Australian businesses should engage directly with their Chinese counterparts to take up the opportunities that the Belt and Road Initiative will provide, an Australian expert said.
Proposed by China in 2013, the Belt and Road Initiative aims to build an infrastructure and trade network that spans across the globe, linking Asia with Europe and Africa, along the ancient Silk Road trading routes.
Hans Hendrischke, Professor of Chinese Business and Management at the University of Sydney, told Xinhua on Wednesday that Australia should be viewing the Belt and Road Initiative through the mindset of what it actually is, an economic proposal, rather than attributing it to any kind of strategic development.
"That is something to keep in mind for future development. The focus should be on the commercial benefits, that provide benefits for both sides," Hendrischke said.
The expert believes that Australia is missing a multitude of opportunities that have been opened up by the initiative, as increased levels of funding are being put into the emerging countries are part of the ambitious project across the globe, leaving Australia somewhat lagging behind.
However, he still believes that some progress is being made.
"There are opportunities where Australia is becoming involved, for example in Darwin where the Landbridge Group has leased the Port of Darwin and is planning to set up a new commercial development there, a very large one," Hendrischke said.
"There are opportunities, and there would be more, so it is a question of how to structure that."
Hendrischke is encouraged by the level of cooperation and investment that is currently taking place between the two countries.
"Chinese investment that is coming into Australia, especially in areas such as agriculture and health, is investment that in the end brings goods back into China," Hendrischke said.
"This is clearly part of the overall package that comes with investment."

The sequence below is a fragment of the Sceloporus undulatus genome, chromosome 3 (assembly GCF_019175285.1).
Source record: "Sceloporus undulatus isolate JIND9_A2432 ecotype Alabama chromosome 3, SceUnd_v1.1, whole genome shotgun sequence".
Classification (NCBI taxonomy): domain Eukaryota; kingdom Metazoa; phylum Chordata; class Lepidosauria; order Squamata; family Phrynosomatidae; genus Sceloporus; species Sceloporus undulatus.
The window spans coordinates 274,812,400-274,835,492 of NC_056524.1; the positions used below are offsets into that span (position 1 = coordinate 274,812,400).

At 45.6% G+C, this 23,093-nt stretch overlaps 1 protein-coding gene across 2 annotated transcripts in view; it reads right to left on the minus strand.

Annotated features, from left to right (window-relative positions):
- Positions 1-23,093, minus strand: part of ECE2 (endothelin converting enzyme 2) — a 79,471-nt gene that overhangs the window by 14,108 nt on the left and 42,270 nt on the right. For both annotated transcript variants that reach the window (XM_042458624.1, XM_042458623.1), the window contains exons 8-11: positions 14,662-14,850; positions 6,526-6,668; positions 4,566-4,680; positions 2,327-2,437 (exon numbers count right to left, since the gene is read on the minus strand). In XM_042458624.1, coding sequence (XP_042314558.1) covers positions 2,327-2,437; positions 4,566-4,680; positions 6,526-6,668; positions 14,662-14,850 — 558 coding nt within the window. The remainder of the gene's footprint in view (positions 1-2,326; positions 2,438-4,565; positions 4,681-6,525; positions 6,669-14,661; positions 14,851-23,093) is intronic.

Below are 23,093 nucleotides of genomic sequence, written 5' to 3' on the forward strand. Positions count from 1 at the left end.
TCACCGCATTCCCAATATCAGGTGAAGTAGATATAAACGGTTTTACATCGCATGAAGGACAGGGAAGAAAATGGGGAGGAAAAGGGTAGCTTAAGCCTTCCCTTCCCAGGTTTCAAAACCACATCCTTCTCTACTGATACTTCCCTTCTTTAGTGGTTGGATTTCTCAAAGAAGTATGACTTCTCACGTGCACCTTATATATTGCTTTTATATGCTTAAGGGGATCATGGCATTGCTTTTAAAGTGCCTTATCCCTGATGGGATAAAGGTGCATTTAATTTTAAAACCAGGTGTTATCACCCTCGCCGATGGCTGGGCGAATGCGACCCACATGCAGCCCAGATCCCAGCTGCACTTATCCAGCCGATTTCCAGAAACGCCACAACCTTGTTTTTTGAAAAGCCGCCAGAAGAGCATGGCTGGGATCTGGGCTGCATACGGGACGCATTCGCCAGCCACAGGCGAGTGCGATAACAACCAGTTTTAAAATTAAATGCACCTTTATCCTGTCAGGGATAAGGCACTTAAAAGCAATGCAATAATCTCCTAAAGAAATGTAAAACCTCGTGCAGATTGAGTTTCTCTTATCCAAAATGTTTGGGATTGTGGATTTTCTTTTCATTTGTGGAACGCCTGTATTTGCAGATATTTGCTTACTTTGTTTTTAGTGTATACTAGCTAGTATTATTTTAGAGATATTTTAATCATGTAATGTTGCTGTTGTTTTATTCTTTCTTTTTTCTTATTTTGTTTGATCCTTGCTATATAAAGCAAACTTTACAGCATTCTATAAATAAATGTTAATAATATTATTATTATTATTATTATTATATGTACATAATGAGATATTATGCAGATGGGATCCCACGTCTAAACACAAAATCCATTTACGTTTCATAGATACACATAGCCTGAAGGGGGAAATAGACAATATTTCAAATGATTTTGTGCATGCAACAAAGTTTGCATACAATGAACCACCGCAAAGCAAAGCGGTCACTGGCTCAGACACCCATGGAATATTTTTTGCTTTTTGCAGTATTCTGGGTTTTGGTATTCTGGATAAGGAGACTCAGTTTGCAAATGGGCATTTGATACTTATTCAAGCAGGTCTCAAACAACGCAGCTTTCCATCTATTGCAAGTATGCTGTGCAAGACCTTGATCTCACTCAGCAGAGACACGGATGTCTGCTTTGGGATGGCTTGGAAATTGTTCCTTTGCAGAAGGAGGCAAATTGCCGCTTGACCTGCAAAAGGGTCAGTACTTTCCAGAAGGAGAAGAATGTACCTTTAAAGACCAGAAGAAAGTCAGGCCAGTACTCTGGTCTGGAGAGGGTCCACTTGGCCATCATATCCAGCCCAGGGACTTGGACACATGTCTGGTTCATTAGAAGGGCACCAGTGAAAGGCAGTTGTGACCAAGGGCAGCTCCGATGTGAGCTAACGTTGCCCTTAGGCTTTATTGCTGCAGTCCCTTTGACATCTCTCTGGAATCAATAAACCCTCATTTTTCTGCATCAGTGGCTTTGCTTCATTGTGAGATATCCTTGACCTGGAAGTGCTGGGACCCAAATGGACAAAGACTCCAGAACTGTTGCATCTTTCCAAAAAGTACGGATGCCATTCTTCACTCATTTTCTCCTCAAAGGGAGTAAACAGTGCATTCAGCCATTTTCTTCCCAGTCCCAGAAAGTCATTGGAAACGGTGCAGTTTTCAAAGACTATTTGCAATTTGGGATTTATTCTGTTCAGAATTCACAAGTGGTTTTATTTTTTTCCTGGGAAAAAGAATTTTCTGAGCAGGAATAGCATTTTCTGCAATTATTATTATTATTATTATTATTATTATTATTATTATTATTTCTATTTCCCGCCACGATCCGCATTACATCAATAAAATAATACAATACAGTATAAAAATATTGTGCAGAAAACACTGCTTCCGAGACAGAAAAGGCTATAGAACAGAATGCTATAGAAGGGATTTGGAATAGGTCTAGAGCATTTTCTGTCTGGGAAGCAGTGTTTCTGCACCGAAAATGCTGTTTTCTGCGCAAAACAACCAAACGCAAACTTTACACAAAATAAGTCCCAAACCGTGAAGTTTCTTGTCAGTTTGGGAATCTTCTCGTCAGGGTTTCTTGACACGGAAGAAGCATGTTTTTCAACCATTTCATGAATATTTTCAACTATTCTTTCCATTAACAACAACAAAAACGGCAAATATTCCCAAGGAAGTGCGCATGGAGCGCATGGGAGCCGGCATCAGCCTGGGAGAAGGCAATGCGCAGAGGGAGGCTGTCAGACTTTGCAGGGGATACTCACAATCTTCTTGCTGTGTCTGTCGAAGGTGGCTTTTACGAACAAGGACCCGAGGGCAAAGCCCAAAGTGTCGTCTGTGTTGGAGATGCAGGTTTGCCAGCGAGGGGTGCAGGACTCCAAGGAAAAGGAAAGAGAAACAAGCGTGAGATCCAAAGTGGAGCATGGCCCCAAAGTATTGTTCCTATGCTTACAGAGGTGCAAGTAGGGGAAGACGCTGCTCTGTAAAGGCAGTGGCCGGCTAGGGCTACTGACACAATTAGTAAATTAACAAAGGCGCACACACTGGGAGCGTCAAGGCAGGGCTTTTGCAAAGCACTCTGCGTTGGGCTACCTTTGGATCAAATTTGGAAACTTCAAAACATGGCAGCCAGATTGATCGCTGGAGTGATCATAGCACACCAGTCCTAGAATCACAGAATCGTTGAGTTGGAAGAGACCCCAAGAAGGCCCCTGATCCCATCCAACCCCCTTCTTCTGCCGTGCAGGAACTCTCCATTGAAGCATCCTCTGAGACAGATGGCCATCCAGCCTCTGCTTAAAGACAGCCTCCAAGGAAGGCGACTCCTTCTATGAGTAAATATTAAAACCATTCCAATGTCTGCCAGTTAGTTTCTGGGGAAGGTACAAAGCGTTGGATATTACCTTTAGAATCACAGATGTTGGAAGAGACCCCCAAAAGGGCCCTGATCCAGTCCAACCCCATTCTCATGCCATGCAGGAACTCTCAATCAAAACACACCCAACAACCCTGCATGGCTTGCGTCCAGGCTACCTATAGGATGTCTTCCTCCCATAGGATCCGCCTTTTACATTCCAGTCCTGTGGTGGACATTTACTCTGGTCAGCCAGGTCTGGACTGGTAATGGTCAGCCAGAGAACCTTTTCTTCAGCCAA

In a recent report that the learned expert co-authored with KPMG, Demystifying Chinese Investment in Asia 2017, it was shown that over the course of the last year, Chinese investment into Australia grew by roughly 12 percent, which Hendrischke said could, and should be higher.
"Chinese investment in Australia grew by just under 12 percent, while Chinese investment in the U.S. grew about 200 percent, and 70 percent in the European Union," Hendrischke said.
The positive aspect of that is it shows where Australia can grow and where other markets are growing ahead of us, he said.
One of these areas is tourism, which Hendrischke contends will be immensely benefited by even further Chinese investment, which has the potential to have a knock-on effect into other sectors.
"Australia is a package deal. Tourism is linked to education, it's linked to healthcare and health services, it's linked to investment in residential areas, commercial investment in hospitality," Hendrischke said.
"It all links together and the various elements complement and reinforce each other."
The professor believes the way forward for Chinese companies to succeed in Australia is through establishing partnerships with existing Australian entities.
Looking ahead, with the upcoming Belt and Road Forum for International Cooperation to be held in Beijing, Hendrischke anticipates a bright future for the initiative, and hopes for increased involvement in the transformational project by Australia.
"I see Belt and Road as an approach to globalization, and that's where China sees its strength and opportunities to integrate in a step-by-step process, starting with the regions that are closest to China," Hendrischke said.
"That includes from the far side, central Asia, but importantly, it will involve a closer integration of Australia with our southeast Asian neighbors."